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This week, we look at the average UK debt crisis that the FCA have called a ‘debt time-bomb’. We look into why it has happened and how it is affecting the day-to-day lives of millions of people.
It’s no secret: the UK is in the middle of a debt crisis.
As the economy has waxed and waned, we’ve experience austerity, seen the rise of zero-hour contracts and the ‘gig-economy’ and – significantly – we’ve seen rent prices skyrocketing as the number of people owning their own home has plummeted. Across the country, the average UK debt is increasing at a significant rate. Hundreds of thousands of UK citizens are turning to credit cards, loans and overdrafts just to make ends meet.
We wrote about the same situation two years ago, and things haven’t improved since. In fact, the situation has got so bad that the Financial Conduct Authority has urged the government to take action, calling the crisis a ‘debt timebomb’. But just how bad is the debt crisis in real-terms?
Before we get into the facts and figures, here’s a great BBC overview of the situation and why it’s something we need to be taking seriously:
Three big-picture statistics that point to a UK-wide problem
Household debt in the UK has risen 7% in the last 5 years. Why is this significant?
Shooting up from £1,518.5bn in 2012 to £1,630.1bn in 2017, the average UK debt for households is important because it takes the country into dangerous territory: the ratio of debt to GDP is edging closer and closer towards levels seen just before the financial crash. It’s also important to look at the 7% inflation of debt in comparison to the increase of average UK wages over the same period. As the cost of living has shot up and interest on personal savings have stagnated, the average UK salary has only increased by 0.7% over the same period.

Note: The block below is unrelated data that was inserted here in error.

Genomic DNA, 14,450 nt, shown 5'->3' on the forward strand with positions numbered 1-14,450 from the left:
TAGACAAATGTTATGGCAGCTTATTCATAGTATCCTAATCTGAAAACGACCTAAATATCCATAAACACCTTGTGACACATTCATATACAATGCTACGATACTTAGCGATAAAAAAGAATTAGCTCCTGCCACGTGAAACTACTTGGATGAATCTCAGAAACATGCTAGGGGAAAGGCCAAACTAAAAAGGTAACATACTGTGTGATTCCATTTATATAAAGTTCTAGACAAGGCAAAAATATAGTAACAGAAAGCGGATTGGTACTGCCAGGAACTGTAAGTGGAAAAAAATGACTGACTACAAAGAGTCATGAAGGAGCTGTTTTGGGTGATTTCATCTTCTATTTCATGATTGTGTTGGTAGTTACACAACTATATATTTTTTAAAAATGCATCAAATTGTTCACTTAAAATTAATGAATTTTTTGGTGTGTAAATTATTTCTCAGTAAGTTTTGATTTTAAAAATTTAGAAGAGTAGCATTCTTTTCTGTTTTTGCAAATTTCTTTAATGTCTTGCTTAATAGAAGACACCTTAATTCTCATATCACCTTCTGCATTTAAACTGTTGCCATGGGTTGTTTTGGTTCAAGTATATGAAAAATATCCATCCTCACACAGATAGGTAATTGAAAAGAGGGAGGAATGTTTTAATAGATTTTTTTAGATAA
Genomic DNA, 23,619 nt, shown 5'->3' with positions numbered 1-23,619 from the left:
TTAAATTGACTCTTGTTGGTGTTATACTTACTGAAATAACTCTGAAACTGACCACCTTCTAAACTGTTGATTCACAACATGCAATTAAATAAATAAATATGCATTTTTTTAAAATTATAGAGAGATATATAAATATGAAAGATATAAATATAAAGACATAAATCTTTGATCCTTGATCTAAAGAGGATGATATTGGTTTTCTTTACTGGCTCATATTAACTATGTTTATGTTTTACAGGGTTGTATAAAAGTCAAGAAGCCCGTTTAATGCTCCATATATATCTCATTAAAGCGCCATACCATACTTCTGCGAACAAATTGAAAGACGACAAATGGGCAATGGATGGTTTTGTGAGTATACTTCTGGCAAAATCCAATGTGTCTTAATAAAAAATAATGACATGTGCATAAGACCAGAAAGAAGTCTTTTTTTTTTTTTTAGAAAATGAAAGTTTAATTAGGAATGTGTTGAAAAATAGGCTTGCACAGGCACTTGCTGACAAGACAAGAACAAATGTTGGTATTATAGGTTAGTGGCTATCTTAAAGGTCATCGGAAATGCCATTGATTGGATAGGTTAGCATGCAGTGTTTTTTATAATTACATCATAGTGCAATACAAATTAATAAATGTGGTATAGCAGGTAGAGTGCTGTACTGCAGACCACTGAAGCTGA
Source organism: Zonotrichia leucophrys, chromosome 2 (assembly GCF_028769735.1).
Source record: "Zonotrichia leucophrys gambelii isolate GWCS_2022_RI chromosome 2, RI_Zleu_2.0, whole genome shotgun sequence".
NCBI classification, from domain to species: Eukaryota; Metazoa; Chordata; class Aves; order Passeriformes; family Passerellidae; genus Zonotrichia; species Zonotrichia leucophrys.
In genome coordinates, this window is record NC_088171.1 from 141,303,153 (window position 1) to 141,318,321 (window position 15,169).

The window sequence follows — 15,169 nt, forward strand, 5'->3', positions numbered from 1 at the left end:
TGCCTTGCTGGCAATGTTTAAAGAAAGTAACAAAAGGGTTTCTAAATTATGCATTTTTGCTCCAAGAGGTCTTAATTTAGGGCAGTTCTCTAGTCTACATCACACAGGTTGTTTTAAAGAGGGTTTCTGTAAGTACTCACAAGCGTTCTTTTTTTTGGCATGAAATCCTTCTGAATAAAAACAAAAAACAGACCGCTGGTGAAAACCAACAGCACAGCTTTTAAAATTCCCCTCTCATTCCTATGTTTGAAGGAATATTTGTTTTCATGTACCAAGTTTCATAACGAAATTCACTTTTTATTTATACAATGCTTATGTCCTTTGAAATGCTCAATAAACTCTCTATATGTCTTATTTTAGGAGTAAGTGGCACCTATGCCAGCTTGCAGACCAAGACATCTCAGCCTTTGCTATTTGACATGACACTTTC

Total pay for UK employees has fallen by 0.4% between 2016 and 2017. Why is this significant?
Well, aside from the fact that you’ve got less money in your bank account than you did a year or two ago, this statistic is important because it represents how things really are for the average UK worker. You see, after a surface level glance at the statistics, you’ll notice that regular pay and total pay (which includes bonuses) increased by 2.2% between September 2016 and September 2017.
And that sounds great, doesn’t it?
But it’s not the whole picture. And it’s not the truth. According to research by the Office for National Statistics (ONS), the average salary of a UK worker – once you’ve adjusted them for the increased cost of living – had fallen by 0.4%. That means that although the money you earn is technically more than it was a few years ago, that money doesn’t stretch as far as it used to – leaving you out of pocket at the end of the month.
Which leads us nicely onto…
Unsecured debt has increased by 19% in the last five years . Why is this significant?
For the past half a decade, the interest rates on credit cards have been high. That means that for every month you haven’t cleared your credit card or store card in its entirety, the amount you owe increases. Now, it’s at a stage where the average UK citizen has seen their debt levels rocket.
And that debt is having huge knock-on effects on people’s everyday lives – as people struggle to pay off existing debts or are forced to use lines of credit just to get through the month.